- Feb 3 20175 minutes
It’s Ridiculous to Use Virtual Reality to Empathize With Refugees
The technology isn’t the moral game-changer that some make it out to be.
- Jan 5 20174 minutes
What Sea Slugs Taught Us About Our Brain: Neuroscience:The simple nerve cells of sea creatures helped scientists fathom human memory.
When Leonid Moroz, a gregarious Russian-born neuroscientist and geneticist at the University of Florida, began studying ctenophores nearly a decade ago, he had a fairly simple goal in mind. He wanted to determine exactly where the blobby marine creat
- Oct 24 20162 minutes
The Literacy of Long-Form Thinking
A man from ancient Rome said it was better to know nothing about a subject than to half-know it. I’m worried that this Republic of ours is set on proving his wisdom all over again. Only, we aren’t even bothering to know 50% of what’s going on. Seems
- Dec 9 20164 minutes
Profanity's Roots In Brain Chemistry? Damn Right
Swearing has its own home in our brains, separate from where we generate polite conversation.
- Aug 4 201612 minutes
Are Fantasy Sports Really Gambling?: The Web:Fantasy sports are more skill-based than real ones.
Early one Saturday morning in Las Vegas, I sat down at a Texas Hold ‘em poker table with seven or eight other men, all middle-aged. Being 30 at the time, I was the youngest player by about a decade. A couple of them were wearing Hawaiian shirts. It w
- Jun 13 201312 minutes
The Coin Toss and the Love Triangle: Information Theory:There are two flavors of uncertainty in our lives. Math helps with both.
Chance appears to name a single, unitary thing. But its genealogy, its family history, turns out to be a tangled one. One way to understand its branching origins is to turn to literature: We may look, in turn, to two very different novels.Anton Chigu
- Mar 1 20141 minute
9 Ways to Become a Better Leader
From encouraging dissenting voices to showing compassion, here are tips for leading with purpose and poise.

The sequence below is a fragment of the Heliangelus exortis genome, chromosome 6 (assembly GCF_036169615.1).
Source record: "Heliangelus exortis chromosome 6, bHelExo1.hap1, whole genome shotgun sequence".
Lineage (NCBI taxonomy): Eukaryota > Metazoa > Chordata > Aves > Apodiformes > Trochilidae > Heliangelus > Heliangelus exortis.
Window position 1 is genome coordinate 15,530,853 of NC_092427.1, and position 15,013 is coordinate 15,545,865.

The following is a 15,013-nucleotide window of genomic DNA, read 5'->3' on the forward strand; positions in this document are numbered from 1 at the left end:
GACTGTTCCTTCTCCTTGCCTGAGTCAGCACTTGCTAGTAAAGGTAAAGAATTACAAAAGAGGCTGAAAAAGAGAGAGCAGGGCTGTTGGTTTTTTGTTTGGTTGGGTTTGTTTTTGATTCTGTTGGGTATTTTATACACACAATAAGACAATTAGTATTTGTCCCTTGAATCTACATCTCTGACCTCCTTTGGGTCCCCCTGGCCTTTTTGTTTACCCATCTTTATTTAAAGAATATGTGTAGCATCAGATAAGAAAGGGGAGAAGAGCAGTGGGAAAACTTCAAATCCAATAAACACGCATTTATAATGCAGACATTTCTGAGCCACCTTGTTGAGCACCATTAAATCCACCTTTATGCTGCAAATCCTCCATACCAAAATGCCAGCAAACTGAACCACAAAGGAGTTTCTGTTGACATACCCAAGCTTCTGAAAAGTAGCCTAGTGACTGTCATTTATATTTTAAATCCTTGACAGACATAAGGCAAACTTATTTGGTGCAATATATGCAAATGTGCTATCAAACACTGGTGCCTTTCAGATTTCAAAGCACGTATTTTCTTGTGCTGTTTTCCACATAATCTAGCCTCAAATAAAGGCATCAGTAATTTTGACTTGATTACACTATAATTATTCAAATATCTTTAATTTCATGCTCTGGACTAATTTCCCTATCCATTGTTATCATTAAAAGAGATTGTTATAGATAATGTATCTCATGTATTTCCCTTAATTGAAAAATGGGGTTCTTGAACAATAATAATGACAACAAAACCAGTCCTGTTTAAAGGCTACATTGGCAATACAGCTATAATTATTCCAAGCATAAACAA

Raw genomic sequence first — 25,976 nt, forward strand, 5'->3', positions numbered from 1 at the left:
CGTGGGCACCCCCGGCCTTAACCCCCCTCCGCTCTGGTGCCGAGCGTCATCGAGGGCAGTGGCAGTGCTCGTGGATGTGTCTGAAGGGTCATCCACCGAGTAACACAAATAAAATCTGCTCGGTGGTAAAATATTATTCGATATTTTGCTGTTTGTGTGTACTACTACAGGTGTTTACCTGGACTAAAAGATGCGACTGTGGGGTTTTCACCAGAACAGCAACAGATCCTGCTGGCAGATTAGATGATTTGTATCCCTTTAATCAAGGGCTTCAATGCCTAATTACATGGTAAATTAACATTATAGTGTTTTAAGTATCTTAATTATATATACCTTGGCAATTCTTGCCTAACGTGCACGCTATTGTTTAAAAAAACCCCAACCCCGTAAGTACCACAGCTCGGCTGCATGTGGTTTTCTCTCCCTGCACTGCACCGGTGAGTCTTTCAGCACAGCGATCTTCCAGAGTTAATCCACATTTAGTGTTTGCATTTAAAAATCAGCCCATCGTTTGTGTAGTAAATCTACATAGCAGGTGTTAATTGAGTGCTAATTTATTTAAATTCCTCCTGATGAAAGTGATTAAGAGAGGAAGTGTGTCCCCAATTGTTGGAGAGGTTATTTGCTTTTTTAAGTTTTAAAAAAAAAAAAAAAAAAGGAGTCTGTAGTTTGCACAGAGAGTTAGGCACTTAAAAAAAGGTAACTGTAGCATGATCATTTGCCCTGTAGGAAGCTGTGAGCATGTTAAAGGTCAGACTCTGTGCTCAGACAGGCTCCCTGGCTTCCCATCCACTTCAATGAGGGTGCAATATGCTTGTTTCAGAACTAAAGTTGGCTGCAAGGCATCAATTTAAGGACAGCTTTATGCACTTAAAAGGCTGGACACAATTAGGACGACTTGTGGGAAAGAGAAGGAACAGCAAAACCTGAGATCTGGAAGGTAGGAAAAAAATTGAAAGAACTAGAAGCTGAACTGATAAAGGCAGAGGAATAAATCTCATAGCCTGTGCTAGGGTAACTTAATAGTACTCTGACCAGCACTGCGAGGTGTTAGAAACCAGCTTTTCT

- Nov 27 20162 minutes
Sucking at Stuff
Where, how, and why to play piano, bake sourdough, and learn Thai massage in spite—and because—of the fact that you’ll be very bad at it. At least at first.
- Oct 1 20162 minutes
Love it or loathe it, brainstorming is a ubiquitous part of office culture. Whether it is an effective tool for generating ideas and solving problems is up for debate. And since we love a good debate, we invited 50 leaders in the design community—typ
- Sep 1 20163 minutes
If You Work From Home, Do This Every Day
It's time to give yourself a break.
- Jul 18 20161 minute
60. Why Are Sports Events so Expensive?
S.G. The price of attending big-league ball games has spiraled out of control. A family of four spends, on average, $219 to attend a Major League Baseball game, according to Team Marketing Report’s Fan Cost Index, a 24% increase since 2007. That’s 1
- May 30 20133 minutes
A Crowdsourced Expert Interview: Nautilus readers delve further into the idea that metaphors make us human.
In “Metaphors Are Us,” biologist and neurologist Robert Sapolsky made a good case for why symbolic thinking may be the key feature separating humans from our nearest animal relatives. But that essay didn’t end the discussion, which spilled onto socia
- Jul 18 20161 minute
55. A Night Game in Sunlight
Sean Gregory BASEBALL HAS ALWAYS played games with time. A pitcher plods in a summer haze; no buzzer ends an inning. We lose ourselves, happily sacrificing hours for the crack of a bat. The annual Midnight Sun game, played since 1906 on or around t
- Nov 6 20143 minutes
These Males Are Cheating Animals: The tricks they play would make Darwin blush.
A chart’s purpose is usually to help you properly interpret data. But sometimes, it does just the opposite. In the right (or wrong) hands, bar graphs and pie charts can become powerful agents of deception, tricking you into inferring trends that don’
- Aug 22 20137 minutes
Explaining the Unexplainable: When logic fails, stories and superstitions prevail.
During the Enlightenment, the French philosopher Voltaire called superstition a “mad daughter” and likened it to astrology. The leading thinkers of the time espoused reason and sought to explain the world through the scientific method. Today, we take